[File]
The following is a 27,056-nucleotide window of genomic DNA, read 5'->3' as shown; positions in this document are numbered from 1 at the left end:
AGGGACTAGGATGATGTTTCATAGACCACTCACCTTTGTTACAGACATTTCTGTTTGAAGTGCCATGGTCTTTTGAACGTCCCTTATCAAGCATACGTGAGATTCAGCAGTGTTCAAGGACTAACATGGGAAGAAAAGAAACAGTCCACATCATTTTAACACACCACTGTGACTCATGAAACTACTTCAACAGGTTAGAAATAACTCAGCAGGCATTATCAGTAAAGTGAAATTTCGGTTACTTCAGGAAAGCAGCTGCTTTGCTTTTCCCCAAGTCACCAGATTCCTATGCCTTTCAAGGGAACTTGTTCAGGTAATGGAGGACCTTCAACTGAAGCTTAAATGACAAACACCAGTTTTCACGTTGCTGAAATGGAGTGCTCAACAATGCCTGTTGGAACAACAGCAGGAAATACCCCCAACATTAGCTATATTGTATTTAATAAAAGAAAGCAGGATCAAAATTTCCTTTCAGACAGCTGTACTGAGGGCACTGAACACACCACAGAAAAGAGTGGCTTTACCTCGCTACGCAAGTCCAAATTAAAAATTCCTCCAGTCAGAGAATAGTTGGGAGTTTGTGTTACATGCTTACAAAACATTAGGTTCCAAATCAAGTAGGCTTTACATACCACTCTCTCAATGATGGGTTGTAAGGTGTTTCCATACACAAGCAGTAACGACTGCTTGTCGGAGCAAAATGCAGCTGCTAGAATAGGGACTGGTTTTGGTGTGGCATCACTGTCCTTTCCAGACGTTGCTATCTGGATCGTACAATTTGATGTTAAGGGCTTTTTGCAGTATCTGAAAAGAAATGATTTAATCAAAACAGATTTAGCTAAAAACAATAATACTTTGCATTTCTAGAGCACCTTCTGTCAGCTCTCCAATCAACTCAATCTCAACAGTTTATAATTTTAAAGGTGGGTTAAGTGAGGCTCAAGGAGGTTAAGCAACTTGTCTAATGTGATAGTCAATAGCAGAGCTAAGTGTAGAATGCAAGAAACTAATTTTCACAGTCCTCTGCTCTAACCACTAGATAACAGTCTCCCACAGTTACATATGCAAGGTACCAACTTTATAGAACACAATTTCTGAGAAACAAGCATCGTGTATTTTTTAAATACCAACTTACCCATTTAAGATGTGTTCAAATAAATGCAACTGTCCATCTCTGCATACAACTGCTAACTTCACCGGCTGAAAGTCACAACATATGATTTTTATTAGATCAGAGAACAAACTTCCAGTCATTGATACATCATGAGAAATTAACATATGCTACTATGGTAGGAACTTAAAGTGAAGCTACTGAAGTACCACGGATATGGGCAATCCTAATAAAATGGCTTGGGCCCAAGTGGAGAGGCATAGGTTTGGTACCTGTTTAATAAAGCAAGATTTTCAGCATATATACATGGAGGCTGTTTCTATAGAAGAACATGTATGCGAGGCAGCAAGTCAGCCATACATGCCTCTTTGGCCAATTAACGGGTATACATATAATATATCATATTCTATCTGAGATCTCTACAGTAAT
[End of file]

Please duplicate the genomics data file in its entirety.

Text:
The following is a 27,056-nucleotide window of genomic DNA, read 5'->3' as shown; positions in this document are numbered from 1 at the left end:
AGGGACTAGGATGATGTTTCATAGACCACTCACCTTTGTTACAGACATTTCTGTTTGAAGTGCCATGGTCTTTTGAACGTCCCTTATCAAGCATACGTGAGATTCAGCAGTGTTCAAGGACTAACATGGGAAGAAAAGAAACAGTCCACATCATTTTAACACACCACTGTGACTCATGAAACTACTTCAACAGGTTAGAAATAACTCAGCAGGCATTATCAGTAAAGTGAAATTTCGGTTACTTCAGGAAAGCAGCTGCTTTGCTTTTCCCCAAGTCACCAGATTCCTATGCCTTTCAAGGGAACTTGTTCAGGTAATGGAGGACCTTCAACTGAAGCTTAAATGACAAACACCAGTTTTCACGTTGCTGAAATGGAGTGCTCAACAATGCCTGTTGGAACAACAGCAGGAAATACCCCCAACATTAGCTATATTGTATTTAATAAAAGAAAGCAGGATCAAAATTTCCTTTCAGACAGCTGTACTGAGGGCACTGAACACACCACAGAAAAGAGTGGCTTTACCTCGCTACGCAAGTCCAAATTAAAAATTCCTCCAGTCAGAGAATAGTTGGGAGTTTGTGTTACATGCTTACAAAACATTAGGTTCCAAATCAAGTAGGCTTTACATACCACTCTCTCAATGATGGGTTGTAAGGTGTTTCCATACACAAGCAGTAACGACTGCTTGTCGGAGCAAAATGCAGCTGCTAGAATAGGGACTGGTTTTGGTGTGGCATCACTGTCCTTTCCAGACGTTGCTATCTGGATCGTACAATTTGATGTTAAGGGCTTTTTGCAGTATCTGAAAAGAAATGATTTAATCAAAACAGATTTAGCTAAAAACAATAATACTTTGCATTTCTAGAGCACCTTCTGTCAGCTCTCCAATCAACTCAATCTCAACAGTTTATAATTTTAAAGGTGGGTTAAGTGAGGCTCAAGGAGGTTAAGCAACTTGTCTAATGTGATAGTCAATAGCAGAGCTAAGTGTAGAATGCAAGAAACTAATTTTCACAGTCCTCTGCTCTAACCACTAGATAACAGTCTCCCACAGTTACATATGCAAGGTACCAACTTTATAGAACACAATTTCTGAGAAACAAGCATCGTGTATTTTTTAAATACCAACTTACCCATTTAAGATGTGTTCAAATAAATGCAACTGTCCATCTCTGCATACAACTGCTAACTTCACCGGCTGAAAGTCACAACATATGATTTTTATTAGATCAGAGAACAAACTTCCAGTCATTGATACATCATGAGAAATTAACATATGCTACTATGGTAGGAACTTAAAGTGAAGCTACTGAAGTACCACGGATATGGGCAATCCTAATAAAATGGCTTGGGCCCAAGTGGAGAGGCATAGGTTTGGTACCTGTTTAATAAAGCAAGATTTTCAGCATATATACATGGAGGCTGTTTCTATAGAAGAACATGTATGCGAGGCAGCAAGTCAGCCATACATGCCTCTTTGGCCAATTAACGGGTATACATATAATATATCATATTCTATCTGAGATCTCTACAGTAAT